Municipal Credit Consultant
NEW PLAN FROM PR
On Monday, Puerto Rico said it had found a way to make debt payments of $1.85 billion a year, compared with the $1.7 billion a year it had offered before. The new restructuring plan covers $49.3 billion of Puerto Rico’s total debt, most of which is in the form of municipal bonds. The larger margin is a result of using projected government revenue for fiscal year 2021, instead of fiscal 2016, as the basis for the restructuring team’s 15% debt-service target as a percentage of annual revenue.
It calls for creditors to exchange existing bonds for two new classes of bonds. The offer is up from a previous offer of $26.5 billion. Puerto Rico has taken the position that all types of creditors must sacrifice, however. The new offer announced on Monday reflects that position. General obligation bonds held by investors who do not live on the island would get a recovery rate of 74 percent under the new proposal. Holders of sales-tax-backed bonds would get 57 percent; and holders of bonds issued by the Government Development Bank would get just 36 percent.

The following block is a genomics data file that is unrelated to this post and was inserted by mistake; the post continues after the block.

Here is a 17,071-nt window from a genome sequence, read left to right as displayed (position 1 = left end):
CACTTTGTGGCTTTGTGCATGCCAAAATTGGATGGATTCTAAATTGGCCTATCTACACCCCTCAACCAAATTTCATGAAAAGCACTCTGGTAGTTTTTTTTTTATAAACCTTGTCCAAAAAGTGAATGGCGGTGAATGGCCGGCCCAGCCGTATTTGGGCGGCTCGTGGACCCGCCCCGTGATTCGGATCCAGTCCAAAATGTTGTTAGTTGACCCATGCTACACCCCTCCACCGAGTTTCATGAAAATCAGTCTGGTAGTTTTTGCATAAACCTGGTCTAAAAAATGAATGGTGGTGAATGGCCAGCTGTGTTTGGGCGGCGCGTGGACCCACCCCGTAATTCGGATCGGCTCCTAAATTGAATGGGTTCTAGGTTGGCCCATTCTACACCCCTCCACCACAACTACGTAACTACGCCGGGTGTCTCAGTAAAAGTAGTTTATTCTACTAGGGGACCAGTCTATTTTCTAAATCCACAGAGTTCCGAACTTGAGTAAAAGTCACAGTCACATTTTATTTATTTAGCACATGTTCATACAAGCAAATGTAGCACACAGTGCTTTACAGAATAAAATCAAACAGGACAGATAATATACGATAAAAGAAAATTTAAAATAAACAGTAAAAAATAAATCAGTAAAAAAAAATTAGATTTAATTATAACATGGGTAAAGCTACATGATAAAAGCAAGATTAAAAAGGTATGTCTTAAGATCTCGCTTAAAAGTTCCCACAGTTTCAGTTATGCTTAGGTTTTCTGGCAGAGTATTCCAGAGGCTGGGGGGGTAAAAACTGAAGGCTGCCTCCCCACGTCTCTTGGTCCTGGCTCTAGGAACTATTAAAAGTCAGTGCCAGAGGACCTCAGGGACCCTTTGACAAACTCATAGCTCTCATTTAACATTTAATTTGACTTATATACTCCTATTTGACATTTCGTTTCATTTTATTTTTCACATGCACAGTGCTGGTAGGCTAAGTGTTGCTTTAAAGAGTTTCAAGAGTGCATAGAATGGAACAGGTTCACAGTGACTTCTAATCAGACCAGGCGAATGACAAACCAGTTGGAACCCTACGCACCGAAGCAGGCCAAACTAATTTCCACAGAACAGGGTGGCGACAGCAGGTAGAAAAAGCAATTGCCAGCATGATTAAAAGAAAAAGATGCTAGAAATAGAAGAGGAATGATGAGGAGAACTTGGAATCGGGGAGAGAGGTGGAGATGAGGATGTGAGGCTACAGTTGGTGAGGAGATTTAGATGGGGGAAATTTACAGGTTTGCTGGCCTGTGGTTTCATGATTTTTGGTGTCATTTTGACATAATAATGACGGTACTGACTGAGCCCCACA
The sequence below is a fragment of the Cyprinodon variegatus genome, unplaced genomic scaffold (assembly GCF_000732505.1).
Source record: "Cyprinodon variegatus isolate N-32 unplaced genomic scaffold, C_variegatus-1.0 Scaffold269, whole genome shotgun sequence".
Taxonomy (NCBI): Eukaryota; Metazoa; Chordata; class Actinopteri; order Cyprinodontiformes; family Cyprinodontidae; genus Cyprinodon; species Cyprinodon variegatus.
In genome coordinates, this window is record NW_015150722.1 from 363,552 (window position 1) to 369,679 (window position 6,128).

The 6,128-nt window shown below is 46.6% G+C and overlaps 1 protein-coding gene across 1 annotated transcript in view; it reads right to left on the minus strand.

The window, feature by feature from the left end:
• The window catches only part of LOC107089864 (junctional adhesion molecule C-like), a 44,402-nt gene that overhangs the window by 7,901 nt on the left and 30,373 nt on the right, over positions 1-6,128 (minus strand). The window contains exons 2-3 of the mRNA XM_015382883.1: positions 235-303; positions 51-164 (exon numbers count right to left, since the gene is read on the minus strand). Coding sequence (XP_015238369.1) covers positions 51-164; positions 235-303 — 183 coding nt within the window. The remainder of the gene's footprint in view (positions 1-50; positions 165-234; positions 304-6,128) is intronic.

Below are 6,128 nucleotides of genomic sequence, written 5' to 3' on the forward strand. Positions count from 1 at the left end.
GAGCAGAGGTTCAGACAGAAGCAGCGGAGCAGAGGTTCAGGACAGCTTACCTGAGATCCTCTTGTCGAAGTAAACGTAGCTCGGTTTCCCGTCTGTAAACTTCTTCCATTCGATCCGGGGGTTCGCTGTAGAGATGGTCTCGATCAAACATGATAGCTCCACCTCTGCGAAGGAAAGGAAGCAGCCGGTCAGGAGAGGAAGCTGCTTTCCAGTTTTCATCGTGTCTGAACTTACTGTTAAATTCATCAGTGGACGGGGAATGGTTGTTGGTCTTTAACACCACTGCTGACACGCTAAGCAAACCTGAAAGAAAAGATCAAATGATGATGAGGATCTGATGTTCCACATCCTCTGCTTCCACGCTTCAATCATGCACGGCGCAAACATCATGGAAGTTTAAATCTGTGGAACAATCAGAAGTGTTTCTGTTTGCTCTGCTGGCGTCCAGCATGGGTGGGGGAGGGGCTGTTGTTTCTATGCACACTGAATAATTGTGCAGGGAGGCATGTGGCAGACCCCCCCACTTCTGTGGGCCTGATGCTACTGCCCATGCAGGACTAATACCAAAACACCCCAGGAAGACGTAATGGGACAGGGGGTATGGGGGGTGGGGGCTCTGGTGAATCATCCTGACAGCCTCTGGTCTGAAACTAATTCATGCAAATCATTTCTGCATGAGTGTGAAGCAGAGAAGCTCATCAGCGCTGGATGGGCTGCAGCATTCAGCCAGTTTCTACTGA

The first type would be a “base bond” with a total face value ranging from $32.6 billion to $37.4 billion, depending on whether bondholders in Puerto Rico opted in or took advantage of the special offer available to them alone. The new base bonds would start out paying 1.1 percent interest for the coming fiscal year. (Under Puerto Rico’s previous offer, interest payments would not have started until a year later.) The interest rate would then rise gradually to 5 percent in 2021, the same year principal repayments would start. Bondholders living in Puerto Rico would, however, have the chance to recover more of their initial investment if they were willing to wait. Instead of trading in their holdings for the regular base bonds, they could opt for “local holder base bonds,” which would have a value equal to the face amount of the bonds being handed over. The local holder base bonds would pay a fixed, 2 percent rate of interest over a longer period of time.
For investors not living in Puerto Rico, there would be only a chance of getting a full recovery. In addition to their base bonds, they would get a second type, called “capital appreciation bonds,” which would not offer any cash payments until after the base bonds had been fully repaid and it was clear how much of a loss each type of bondholder had suffered. The CABs would be repaid in full upon maturity as they accrete value — at 5% annually over a 49-year period under the commonwealth’s most recent offer. CABs would ensure creditors fully recover initial losses, only if they hold onto these until maturity.